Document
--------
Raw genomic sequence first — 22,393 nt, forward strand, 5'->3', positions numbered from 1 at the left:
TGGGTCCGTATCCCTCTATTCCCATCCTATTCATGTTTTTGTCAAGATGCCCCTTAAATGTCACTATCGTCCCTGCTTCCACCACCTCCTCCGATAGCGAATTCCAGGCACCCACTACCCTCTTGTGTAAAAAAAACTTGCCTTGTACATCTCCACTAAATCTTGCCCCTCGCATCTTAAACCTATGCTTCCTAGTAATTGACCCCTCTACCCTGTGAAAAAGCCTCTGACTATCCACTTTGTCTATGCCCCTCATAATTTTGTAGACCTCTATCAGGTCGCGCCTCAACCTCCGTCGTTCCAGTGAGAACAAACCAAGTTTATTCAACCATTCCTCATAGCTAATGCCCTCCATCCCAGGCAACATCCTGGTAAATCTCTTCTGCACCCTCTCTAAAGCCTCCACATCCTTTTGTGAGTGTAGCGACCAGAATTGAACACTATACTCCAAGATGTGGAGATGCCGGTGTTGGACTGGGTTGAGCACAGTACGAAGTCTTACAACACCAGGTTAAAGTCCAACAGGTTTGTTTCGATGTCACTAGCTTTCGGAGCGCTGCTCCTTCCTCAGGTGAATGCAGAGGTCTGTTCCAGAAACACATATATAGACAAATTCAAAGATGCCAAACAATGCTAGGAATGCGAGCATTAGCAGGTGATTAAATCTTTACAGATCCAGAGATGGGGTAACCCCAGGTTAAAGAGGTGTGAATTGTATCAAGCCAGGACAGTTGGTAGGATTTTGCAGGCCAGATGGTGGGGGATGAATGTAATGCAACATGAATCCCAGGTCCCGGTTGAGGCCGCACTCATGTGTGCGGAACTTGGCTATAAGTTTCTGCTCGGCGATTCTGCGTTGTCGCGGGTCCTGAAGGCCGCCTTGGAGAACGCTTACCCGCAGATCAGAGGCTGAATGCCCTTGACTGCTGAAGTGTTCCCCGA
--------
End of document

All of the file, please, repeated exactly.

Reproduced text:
Raw genomic sequence first — 22,393 nt, forward strand, 5'->3', positions numbered from 1 at the left:
TGGGTCCGTATCCCTCTATTCCCATCCTATTCATGTTTTTGTCAAGATGCCCCTTAAATGTCACTATCGTCCCTGCTTCCACCACCTCCTCCGATAGCGAATTCCAGGCACCCACTACCCTCTTGTGTAAAAAAAACTTGCCTTGTACATCTCCACTAAATCTTGCCCCTCGCATCTTAAACCTATGCTTCCTAGTAATTGACCCCTCTACCCTGTGAAAAAGCCTCTGACTATCCACTTTGTCTATGCCCCTCATAATTTTGTAGACCTCTATCAGGTCGCGCCTCAACCTCCGTCGTTCCAGTGAGAACAAACCAAGTTTATTCAACCATTCCTCATAGCTAATGCCCTCCATCCCAGGCAACATCCTGGTAAATCTCTTCTGCACCCTCTCTAAAGCCTCCACATCCTTTTGTGAGTGTAGCGACCAGAATTGAACACTATACTCCAAGATGTGGAGATGCCGGTGTTGGACTGGGTTGAGCACAGTACGAAGTCTTACAACACCAGGTTAAAGTCCAACAGGTTTGTTTCGATGTCACTAGCTTTCGGAGCGCTGCTCCTTCCTCAGGTGAATGCAGAGGTCTGTTCCAGAAACACATATATAGACAAATTCAAAGATGCCAAACAATGCTAGGAATGCGAGCATTAGCAGGTGATTAAATCTTTACAGATCCAGAGATGGGGTAACCCCAGGTTAAAGAGGTGTGAATTGTATCAAGCCAGGACAGTTGGTAGGATTTTGCAGGCCAGATGGTGGGGGATGAATGTAATGCAACATGAATCCCAGGTCCCGGTTGAGGCCGCACTCATGTGTGCGGAACTTGGCTATAAGTTTCTGCTCGGCGATTCTGCGTTGTCGCGGGTCCTGAAGGCCGCCTTGGAGAACGCTTACCCGCAGATCAGAGGCTGAATGCCCTTGACTGCTGAAGTGTTCCCCGA